Tuesday, March 24, 2009

A Fresh Look at Advance-Decline Statistics

As I mentioned in the previous post, one of the new indicators I'm rolling out for decision support is an advance-decline measure that tracks the movement of stocks from their opening price rather than from the previous day's close. Specifically, I'm tracking price movement from the market open for 40 highly weighted stocks equally divided within eight S&P 500 sectors. This is the same basket of stocks that I track in my morning Twitter posts with respect to trend status.

As luck would have it, this revised advance-decline measure was helpful in today's trading of the ES (S&P 500 e-mini index) futures. The market opened considerably lower from its prior day's close, which gave us a very negative reading for the traditional advance-decline indicator. When we looked from the market open, however, we saw a much more mixed performance, as noted in the intraday Twitter posts. Indeed, even when the ES futures were trading below their open during the early morning, there were more stocks in the basket up from the open than down. This told us that the S&P 500 Index was not as weak as the traditional indicators might suggest, keeping us from selling into early weakness.

(Conversely, we obtained consistently negative readings from the NYSE TICK during early morning trade, reflecting weakness of the broad market relative to the S&P 500 large caps. That weakness served as a caution regarding chasing strength. In a trending market, indicators will tend to tell similar stories. It's when sectors are moving in different directions that we get mixed, inconsistent readings from indicators, a helpful tell that we're in a range market.)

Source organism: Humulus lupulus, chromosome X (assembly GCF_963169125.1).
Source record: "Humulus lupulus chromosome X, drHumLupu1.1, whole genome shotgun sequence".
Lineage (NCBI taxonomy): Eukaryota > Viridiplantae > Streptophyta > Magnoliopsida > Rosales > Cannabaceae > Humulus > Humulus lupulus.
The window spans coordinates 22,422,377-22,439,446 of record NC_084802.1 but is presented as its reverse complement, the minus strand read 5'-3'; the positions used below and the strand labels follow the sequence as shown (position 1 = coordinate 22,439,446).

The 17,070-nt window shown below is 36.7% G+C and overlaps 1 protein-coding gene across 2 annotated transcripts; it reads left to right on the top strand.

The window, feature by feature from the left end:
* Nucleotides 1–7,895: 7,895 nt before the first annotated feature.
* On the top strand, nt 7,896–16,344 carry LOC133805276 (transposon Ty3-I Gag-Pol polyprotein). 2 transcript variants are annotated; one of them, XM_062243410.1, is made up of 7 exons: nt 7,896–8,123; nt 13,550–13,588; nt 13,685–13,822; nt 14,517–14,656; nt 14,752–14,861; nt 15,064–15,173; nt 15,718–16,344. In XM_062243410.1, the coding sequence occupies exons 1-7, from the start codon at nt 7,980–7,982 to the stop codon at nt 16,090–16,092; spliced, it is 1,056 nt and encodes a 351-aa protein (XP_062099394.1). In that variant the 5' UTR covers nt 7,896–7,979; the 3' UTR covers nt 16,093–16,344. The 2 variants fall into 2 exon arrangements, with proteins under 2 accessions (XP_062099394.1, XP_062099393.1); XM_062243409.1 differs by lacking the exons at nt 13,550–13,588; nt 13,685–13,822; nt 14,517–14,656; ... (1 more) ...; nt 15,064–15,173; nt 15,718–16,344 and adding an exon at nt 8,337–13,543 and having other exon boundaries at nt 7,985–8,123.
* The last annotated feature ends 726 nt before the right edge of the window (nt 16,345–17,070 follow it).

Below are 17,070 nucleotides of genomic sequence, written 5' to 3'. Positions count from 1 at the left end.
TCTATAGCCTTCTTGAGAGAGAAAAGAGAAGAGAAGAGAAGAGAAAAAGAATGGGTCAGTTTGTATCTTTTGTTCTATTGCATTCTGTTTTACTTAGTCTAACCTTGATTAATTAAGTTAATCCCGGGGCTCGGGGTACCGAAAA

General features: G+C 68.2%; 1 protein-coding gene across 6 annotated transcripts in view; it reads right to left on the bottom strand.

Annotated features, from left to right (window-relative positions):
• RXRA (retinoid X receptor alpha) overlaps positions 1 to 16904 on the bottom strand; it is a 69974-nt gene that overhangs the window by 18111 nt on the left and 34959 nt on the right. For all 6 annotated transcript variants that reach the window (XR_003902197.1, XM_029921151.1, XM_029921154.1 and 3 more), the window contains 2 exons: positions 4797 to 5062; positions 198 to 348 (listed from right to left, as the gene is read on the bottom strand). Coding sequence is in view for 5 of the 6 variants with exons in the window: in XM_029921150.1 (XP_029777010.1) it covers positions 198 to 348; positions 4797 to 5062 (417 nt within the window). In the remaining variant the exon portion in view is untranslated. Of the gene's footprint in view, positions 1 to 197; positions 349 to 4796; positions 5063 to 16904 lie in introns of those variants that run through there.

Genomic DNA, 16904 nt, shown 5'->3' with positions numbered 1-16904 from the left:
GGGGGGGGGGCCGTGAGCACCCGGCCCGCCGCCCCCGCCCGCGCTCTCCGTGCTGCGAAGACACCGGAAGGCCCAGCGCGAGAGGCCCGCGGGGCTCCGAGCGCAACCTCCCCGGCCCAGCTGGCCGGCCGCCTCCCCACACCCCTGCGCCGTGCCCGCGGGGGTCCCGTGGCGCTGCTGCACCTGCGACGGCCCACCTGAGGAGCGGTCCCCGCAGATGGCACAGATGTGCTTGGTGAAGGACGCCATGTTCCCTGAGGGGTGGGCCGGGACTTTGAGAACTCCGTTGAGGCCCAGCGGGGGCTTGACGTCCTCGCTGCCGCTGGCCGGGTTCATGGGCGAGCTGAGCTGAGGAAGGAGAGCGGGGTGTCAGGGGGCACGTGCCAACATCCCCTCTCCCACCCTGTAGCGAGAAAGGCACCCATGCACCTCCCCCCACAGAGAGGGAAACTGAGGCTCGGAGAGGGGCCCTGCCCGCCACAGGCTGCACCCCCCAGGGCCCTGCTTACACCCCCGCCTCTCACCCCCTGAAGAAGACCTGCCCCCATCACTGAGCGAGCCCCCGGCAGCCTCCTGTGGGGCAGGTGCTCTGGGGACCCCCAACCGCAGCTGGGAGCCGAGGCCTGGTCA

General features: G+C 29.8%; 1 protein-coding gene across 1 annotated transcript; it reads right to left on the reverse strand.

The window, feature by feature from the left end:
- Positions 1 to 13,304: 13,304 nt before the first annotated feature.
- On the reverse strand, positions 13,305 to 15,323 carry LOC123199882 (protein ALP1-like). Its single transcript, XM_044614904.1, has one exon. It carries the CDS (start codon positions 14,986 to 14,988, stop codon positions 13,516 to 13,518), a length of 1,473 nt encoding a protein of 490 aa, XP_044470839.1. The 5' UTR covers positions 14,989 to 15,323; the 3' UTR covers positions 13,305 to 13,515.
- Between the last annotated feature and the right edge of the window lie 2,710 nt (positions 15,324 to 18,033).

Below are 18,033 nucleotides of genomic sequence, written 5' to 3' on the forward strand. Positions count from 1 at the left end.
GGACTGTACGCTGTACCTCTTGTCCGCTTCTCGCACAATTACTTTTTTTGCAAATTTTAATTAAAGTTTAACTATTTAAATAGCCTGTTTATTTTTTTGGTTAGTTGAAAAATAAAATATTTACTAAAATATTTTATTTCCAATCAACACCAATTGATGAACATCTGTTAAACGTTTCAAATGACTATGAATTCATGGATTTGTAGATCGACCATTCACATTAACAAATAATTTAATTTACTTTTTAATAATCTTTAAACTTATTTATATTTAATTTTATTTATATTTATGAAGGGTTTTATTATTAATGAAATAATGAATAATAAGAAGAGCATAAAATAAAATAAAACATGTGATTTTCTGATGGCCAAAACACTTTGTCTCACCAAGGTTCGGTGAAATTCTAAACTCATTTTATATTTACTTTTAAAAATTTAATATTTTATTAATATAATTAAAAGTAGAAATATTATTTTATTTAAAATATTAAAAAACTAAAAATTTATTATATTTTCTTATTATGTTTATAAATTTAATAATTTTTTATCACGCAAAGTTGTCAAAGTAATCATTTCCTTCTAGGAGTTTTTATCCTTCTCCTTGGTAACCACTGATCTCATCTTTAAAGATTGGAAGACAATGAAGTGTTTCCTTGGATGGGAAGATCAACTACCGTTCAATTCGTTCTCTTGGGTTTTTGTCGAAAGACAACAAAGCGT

In a trending market, we should see the vast majority of stocks trading above or below their opening price. We should also see major sectors moving in unison. When there is mixed sector performance and a mixture of advancing and declining stocks (as computed from the open), it is a worthwhile indication that we're in a non-trending environment. This revised advance-decline measure should also be helpful in identifying when range markets breakout and become trending ones (the great majority of stocks should flip to advancing or declining) and when those breakouts are false (the majority of shares fail to sustain advancing or declining status).

I'll be tracking this indicator in future intraday Twitter posts (free subscription here, or check the last five tweets posted on the blog page under "Twitter Trader") and including it as one of a core group of measures that becomes part of my eventual "daytrading analyst" resource. My hope is that it will be helpful in teasing out when large caps are under- or outperforming and when action from open to close is different from action measured from close to close.